Enslaved: Odyssey to the West

Welcome to Pigsyland

Pigsy's Perfect 10 is Ninja Theory's first downloadable episode for Enslaved. Read on to find out whether it's worth the price of admission despite the absence of Monkey and Trip.
Author: Parjanya C. Holtz
Published: December 26, 2010
When Enslaved: Odyssey to the West was released at the beginning of this holiday season, many of its flaws were a result of the game's technological foundation barely managing to keep up with its creators' artistic vision. The at times outdated-feeling Unreal Engine 3 groaned and scrunched at the task of having to display a beautiful, post-apocalyptic world that Ninja Theory, makers of the PS3 exclusive and not less pretty Heavenly Sword, carefully crafted. Aside from the overstrained graphics engine, an often shallow feeling gameplay foundation and a lack of polish played a significant role in preventing the Cambridge, UK based studio's latest title from becoming a game everyone could appreciate equally.

It's all the more astounding that despite all of the aforementioned, the artistic vision was solid enough to keep the entire ship afloat. The rock solid acting and great chemistry between Monkey (Andy Serkis) and Trip (Lindsey Shaw) were one of the game's fascinations, which is why I was rather worried when I found out that Pigsy's Perfect 10 would focus solely on Pigsy (Richard Ridings), a character (in every sense of the word) who Trip and Monkey meet halfway through the main game.

However it turns out Pigsy isn't entirely alone on his quest to build the perfect female companion. His best, and only, friend Truffles is a small flying robot who's always happy, no matter what, and the level of attachment that you will likely have developed towards him by the end of this three to four hour long adventure is quite astonishing.

With Pigsy being the main protagonist now, the overall tone and mood of the DLC is much less serious compared to Monkey and Trip's adventure. That's not to say that it's any less fleshed out. A steady hand for character driven- and emotionally meaningful plots is a talent Ninja Theory is well known for, and those attributes shine throughout Pigsy's adventure, becoming more and more glaring as it moves along. The only notable issue is the narrative's pacing, especially toward the beginning. It takes a while for the plot to gain momentum and the characters to shake off their one dimensional dust coating, but once that happens, this short story-like DLC unfolds its entire potential quite impressively.

From a gameplay perspective Pigsy's adventure feels like its own thing. This isn't just a couple more hours of Enslaved. Pigsy has his own set of skills and weaknesses that need to be taken into account when fighting the mechs. Due to his ehh... anatomic anomalies, Pigsy can't rely on Monkey's acrobatic climbing skills, and neither can he directly fight mechs in hand-to-hand combat. Instead he makes use of a number of weapons and gadgets. For instance, in order to traverse the environment and reach higher platforms, Pigsy uses a mechanical claw that's attached to a wire. With it he can both ascend and descend between platforms. Yet unlike Batman and his batclaw in Arkham Asylum, Pigsy's mechanical hook only works at very specific points in the game. This makes for a very linear and narrow progression, which at times can be rather frustrating.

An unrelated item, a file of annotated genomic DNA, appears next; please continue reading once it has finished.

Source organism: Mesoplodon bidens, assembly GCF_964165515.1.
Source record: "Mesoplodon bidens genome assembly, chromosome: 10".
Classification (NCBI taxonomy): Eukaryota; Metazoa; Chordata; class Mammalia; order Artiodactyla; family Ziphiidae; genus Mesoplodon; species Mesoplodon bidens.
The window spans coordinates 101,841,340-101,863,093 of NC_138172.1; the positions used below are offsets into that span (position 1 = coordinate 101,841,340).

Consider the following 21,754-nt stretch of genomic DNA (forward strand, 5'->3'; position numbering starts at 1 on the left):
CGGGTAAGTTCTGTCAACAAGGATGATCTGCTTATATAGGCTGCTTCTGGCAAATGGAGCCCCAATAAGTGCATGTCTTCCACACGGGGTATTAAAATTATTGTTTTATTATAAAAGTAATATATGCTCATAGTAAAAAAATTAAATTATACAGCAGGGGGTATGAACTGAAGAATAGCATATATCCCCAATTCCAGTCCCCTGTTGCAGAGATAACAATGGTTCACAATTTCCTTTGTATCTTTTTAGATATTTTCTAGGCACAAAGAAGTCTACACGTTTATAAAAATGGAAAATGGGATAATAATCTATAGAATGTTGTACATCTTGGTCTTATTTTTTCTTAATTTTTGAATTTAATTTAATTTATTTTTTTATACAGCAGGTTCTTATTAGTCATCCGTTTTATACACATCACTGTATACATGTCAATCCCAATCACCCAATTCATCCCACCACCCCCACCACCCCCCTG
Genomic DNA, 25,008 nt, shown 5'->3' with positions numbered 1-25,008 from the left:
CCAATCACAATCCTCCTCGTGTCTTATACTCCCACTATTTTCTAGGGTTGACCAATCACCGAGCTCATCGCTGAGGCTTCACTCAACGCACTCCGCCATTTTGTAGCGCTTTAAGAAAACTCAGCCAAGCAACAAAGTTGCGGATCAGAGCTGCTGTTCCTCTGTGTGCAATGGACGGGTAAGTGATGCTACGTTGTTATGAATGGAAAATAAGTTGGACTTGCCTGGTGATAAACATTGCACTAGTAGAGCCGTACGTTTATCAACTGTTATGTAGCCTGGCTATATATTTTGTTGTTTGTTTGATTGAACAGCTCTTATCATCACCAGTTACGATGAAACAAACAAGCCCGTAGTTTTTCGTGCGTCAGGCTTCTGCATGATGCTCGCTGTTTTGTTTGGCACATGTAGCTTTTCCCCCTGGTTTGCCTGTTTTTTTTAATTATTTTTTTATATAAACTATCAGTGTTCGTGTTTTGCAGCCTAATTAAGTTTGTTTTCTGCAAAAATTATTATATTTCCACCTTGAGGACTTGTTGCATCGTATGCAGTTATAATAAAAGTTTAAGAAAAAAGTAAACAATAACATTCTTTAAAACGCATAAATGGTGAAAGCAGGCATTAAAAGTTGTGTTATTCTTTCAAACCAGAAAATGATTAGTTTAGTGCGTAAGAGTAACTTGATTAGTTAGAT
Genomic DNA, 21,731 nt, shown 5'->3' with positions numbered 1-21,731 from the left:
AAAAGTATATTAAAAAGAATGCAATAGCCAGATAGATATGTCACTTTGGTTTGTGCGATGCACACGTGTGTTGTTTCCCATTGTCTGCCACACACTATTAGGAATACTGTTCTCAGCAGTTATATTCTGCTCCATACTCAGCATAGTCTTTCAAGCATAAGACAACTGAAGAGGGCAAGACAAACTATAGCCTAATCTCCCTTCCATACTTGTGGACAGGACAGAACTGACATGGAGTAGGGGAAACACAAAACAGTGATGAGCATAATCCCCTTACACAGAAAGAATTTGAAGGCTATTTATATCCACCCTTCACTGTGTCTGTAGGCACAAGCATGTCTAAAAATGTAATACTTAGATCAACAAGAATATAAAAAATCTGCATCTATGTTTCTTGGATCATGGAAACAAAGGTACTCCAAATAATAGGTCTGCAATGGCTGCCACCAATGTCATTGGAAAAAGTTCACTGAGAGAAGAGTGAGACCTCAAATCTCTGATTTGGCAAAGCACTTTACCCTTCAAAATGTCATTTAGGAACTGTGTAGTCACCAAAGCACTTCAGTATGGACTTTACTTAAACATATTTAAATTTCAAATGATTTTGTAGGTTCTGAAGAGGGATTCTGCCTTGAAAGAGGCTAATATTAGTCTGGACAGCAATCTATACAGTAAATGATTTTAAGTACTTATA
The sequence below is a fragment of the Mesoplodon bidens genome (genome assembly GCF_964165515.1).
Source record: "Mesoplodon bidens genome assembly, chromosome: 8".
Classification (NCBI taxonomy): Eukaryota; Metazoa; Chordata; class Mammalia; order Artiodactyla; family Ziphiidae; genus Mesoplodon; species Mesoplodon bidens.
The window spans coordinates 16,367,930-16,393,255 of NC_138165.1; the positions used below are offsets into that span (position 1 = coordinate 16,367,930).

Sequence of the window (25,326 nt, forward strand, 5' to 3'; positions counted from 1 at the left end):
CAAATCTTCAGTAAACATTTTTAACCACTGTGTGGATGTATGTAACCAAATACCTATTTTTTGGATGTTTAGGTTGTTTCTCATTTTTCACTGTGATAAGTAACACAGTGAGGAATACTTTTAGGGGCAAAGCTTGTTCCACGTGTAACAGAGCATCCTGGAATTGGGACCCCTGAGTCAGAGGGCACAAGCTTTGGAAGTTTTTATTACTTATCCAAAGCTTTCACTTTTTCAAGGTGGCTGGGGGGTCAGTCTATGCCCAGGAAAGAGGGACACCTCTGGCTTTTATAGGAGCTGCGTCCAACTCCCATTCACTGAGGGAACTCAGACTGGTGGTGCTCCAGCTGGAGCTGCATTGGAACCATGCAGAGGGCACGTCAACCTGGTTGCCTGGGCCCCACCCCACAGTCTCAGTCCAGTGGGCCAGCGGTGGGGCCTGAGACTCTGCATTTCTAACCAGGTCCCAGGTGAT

More interesting is his set of four different “gadgets,” each with its own effect on the mechs. Getting past a number of enemies would be sheer impossible would Pigsy not carry those around with him at all times. Each gadget takes a bit of time to recharge, which is why tactical cleverness is crucial for success. Without going into too much detail, the idea behind most battles is to either distract enemies with a dummy grenade and then blast their heads off with Pigsy's sniper rifle, or to lure them closer to you in order to have them be in range for your mines. One makes the mechs turn on one another for a short amount of time, and the other just blasts them to pieces. It's not a revolutionary gameplay mechanic, but certainly more fun and tactically challenging than using Monkey's staff to beat up those mechs.

Like its bigger brother, Pigsy's adventure manages to entertain mainly thanks to its charm and wit, and not so much because of its spectacularly original gameplay. That's not to say that it's not fun to blast a mech's head off with your sniper rifle, or figure out how to get past a large group of turrets without being seen. In fact, I found that the at times puzzle-like combat kept things surprisingly interesting and fresh.

Ultimately your enjoyment of Pigsy's Perfect 10 is quite dependent on how tolerant towards many of Enslaved's initial faults you can be, and more importantly, how much you care for good storytelling and believable characters. Once I got past a certain point, Pigsy and Truffles' adventure clicked with me. It's not perfect and probably not worth your time if you've had enough of Enslaved, but for everyone else $10 should sound like a fair deal.
The Verdict

Those of you who enjoyed Enslaved will have no regrets with this surprisingly lengthy and fun adventure. Everyone else should write an angry letter to Namco Bandai/Ninja Theory demanding a more polished sequel instead.


Like Enslaved, it looks stunning at times. Other times the choppy framerate and ugly texture pop-in make you wonder whether using the Unreal Engine 3 was such a smart move.


Great voice acting and solid sound is supported by a well placed, mostly atmospherically competent score.


With the exception of some annoying detection issues when trying to descend from platforms, there's not much to complain about here.


Unspectacular but solid. In fact, I think it's slightly more interesting than the main game's mix of hand-to-hand combat, rock climbing and sneaking.